For many people, having a money talk with a boyfriend or girlfriend feels awkward and uncomfortable. Yet, if your relationship is becoming more serious, know there are four reasons why couples should talk about money. If you face your fears, discomfort, and insecurities early in the relationship and start having regular money talks, you’ll likely find your relationship becomes stronger in the upcoming years.
Why Couples Should Talk About Money
If you want a strong partnership, you owe it to yourself and your partner to talk about money because there are so many benefits!
Enter a Committed Relationship Knowing All the Facts
If you’re going to enter a committed relationship with someone, you want to know all the facts. You want to know what her childhood was like, how he feels about monogamy, whether or not she wants to have children. Just as importantly, you should have a clear understanding of his finances. You don’t want to be 18 months into the relationship when you learn that she previously filed bankruptcy and is still a big spender.
Know You Can Talk about Finances
Finances affect a relationship every.single.day, especially as your relationship grows closer. If you eventually decide to take your relationship to the next level and move in together or get married, you will need to determine how you will arrange your money, whether that means keeping accounts separate or combining accounts.
You’ll also need to know if you’re compatible financially. If you both have similar money styles, you likely won’t have as many money troubles. However, if one of you is a spender and the other a saver, you’ll need to work a little harder to find a middle ground. You should know this before your relationship gets more serious.
Understand What Your Financial Future May Be
Letting your partner know how much you make and finding out how much he makes can be awkward. However, knowing each of your salaries helps you both understand what the future holds. If you both earn less than $50K a year, where you can live, how much you can spend, what price house you can buy, and how much you can save for retirement is much different than a couple who each make $100K a year.
As awkward as a conversation about salaries can be, you need to know the facts as you plan to deepen your relationship so you can understand what the future may hold financially.
Avoid Financial Tensions
Talking about money can be awkward when you first start. However, if you make money talks a regular part of your life, you will find that financial discussions become easier and easier, perhaps even routine. Avoiding tension when talking about money can strengthen your relationship and help you work as a team.
What You Should Talk About
When you’re ready to talk finances with your boyfriend or girlfriend, you’ll want to cover the following topics. (Keep in mind, you don’t have to talk about this all at once. You can talk about it little by little over a few weeks or months. No need to overwhelm one another with the discussion!)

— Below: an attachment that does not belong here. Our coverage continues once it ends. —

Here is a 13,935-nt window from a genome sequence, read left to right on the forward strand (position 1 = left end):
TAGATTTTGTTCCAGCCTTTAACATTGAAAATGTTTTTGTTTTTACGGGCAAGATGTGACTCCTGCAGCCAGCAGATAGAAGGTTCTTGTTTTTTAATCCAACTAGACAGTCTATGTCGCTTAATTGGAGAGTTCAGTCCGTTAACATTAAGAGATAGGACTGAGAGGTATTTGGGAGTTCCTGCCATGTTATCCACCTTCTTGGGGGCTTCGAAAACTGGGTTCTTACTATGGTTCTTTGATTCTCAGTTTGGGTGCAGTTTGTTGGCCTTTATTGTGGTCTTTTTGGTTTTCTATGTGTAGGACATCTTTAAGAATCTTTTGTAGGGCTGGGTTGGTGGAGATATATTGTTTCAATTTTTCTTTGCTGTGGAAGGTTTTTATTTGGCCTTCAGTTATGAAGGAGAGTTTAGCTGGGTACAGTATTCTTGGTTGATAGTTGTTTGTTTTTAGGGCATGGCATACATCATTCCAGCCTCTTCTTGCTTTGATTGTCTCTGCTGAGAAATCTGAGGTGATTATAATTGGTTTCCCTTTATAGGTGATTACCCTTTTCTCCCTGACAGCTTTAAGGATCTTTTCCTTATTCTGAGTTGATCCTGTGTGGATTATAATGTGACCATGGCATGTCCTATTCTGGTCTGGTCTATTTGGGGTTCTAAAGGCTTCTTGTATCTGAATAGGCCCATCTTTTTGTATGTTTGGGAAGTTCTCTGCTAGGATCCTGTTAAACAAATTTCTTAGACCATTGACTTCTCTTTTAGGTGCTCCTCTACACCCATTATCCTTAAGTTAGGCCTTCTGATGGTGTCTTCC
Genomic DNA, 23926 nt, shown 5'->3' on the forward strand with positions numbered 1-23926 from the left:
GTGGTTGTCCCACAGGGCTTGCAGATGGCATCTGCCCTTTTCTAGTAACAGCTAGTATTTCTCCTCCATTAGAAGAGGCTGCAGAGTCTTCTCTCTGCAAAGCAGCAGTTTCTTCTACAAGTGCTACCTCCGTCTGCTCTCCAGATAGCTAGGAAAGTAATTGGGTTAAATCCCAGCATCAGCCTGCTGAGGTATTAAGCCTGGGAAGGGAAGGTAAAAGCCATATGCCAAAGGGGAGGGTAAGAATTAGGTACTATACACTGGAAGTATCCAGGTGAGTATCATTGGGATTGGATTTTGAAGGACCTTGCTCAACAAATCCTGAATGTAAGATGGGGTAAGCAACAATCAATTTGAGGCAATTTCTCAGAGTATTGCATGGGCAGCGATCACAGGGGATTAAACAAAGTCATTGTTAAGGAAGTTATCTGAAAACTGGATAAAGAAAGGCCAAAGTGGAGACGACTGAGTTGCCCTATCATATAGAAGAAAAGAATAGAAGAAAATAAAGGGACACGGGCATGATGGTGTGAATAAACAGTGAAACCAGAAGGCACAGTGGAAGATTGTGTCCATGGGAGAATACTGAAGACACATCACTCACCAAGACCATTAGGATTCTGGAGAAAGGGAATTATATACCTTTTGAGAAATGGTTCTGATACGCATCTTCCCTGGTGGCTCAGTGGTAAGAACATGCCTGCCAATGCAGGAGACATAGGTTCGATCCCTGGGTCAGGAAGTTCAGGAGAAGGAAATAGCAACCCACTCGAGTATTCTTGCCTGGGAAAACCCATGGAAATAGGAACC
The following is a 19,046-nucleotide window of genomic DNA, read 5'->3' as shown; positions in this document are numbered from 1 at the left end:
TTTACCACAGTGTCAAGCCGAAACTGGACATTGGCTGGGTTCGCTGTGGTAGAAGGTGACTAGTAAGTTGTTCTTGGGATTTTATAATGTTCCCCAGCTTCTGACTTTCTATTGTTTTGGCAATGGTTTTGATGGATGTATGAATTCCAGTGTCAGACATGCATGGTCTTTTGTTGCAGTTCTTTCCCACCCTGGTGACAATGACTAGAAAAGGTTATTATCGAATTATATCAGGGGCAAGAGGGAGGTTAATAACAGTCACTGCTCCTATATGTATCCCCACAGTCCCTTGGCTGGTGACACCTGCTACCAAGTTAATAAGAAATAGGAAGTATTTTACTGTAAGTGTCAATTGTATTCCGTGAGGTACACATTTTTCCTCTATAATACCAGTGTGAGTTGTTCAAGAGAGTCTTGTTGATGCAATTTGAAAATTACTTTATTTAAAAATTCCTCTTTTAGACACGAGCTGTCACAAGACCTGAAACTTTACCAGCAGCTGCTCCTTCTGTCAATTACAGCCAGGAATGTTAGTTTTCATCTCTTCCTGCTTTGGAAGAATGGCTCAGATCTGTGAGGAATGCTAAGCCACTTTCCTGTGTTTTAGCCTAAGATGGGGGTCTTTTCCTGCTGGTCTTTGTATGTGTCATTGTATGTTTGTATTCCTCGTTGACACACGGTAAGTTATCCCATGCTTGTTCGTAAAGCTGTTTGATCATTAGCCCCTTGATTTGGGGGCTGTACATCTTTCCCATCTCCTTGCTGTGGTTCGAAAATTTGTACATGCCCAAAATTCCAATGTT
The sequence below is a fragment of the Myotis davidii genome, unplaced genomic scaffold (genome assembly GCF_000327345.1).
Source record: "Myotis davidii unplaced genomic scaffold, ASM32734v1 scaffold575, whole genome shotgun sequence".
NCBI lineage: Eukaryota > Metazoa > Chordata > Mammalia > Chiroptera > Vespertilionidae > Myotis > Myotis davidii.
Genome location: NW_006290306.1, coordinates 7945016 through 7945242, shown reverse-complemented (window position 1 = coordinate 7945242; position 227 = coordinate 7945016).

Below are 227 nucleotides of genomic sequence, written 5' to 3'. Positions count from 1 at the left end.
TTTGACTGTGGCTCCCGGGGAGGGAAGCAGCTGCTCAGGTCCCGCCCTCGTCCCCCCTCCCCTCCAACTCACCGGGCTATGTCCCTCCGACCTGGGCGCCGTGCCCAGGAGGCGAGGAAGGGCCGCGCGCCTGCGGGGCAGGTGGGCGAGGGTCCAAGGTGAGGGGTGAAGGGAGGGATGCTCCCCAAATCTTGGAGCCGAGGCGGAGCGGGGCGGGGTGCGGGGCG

Surprisingly, some couples have been married for decades and don’t know how much their partners make. That was the case with my aunt and uncle, and not knowing caused resentment, at least on her end since based on his spending, she knew that he made significantly more than her. You don’t want a strained relationship like theirs was.
Instead, openly share how much each of you makes. You may also want to discuss your potential income earning in the future.
Sharing this information can make you both feel vulnerable, so having this discussion isn’t necessary until your relationship progresses to the next level.
Just as sensitive a topic as how much you earn is discussing how much debt you each have. Some people fear if they expose how much debt they have, their partner will leave. Know that this does happen, but not frequently. If your relationship is a strong one, you can work together to make a plan to pay off the debt you both have.
If you have debt, you should also explain why you have it. For instance, is it because you put yourself through college and had to take out student loans? Is it because you were unemployed for six months and needed to rely on credit cards? These reasons are different than if you have debt because you went out to eat every single day and don’t have the money to cover the expense.
You and your partner need to know the reason why each of you is in debt and if you’re responsible with money or not.
What is your credit score? You should know one another’s credit score as that, too, affects your future. If you have a credit score of 780 and your partner has a score of 600, you may approach buying a house differently than if you both have credit scores of 750 or higher.
When my husband and I married, I had a credit score in the high 700s. He didn’t even have a credit score. We merged finances, and now, after 20 years of marriage, his credit score is a few points higher than mine.
Credit scores are fluid, so if you have a low number, raising it is possible. However, your current credit score can affect your immediate future plans and goals, which is why your partner needs to know about it.
Consider Counseling If Needed
You may know why couples should talk about money, but that doesn’t make the conversations easier. If you’re struggling with talking about money or with what you find out about your partner’s financial situation, I highly recommend counseling. Counseling can help you discuss matters and find ways to compromise and agree on money issues. Getting counseling before marriage can help pave the way for a smoother relationship in the future.
If your relationship is getting serious, don’t put off having a money talk. There are many reasons why couples should talk about money, but the most important one is that the more you have these discussions, the easier they become. Then, you’re less likely to fight about money in the future.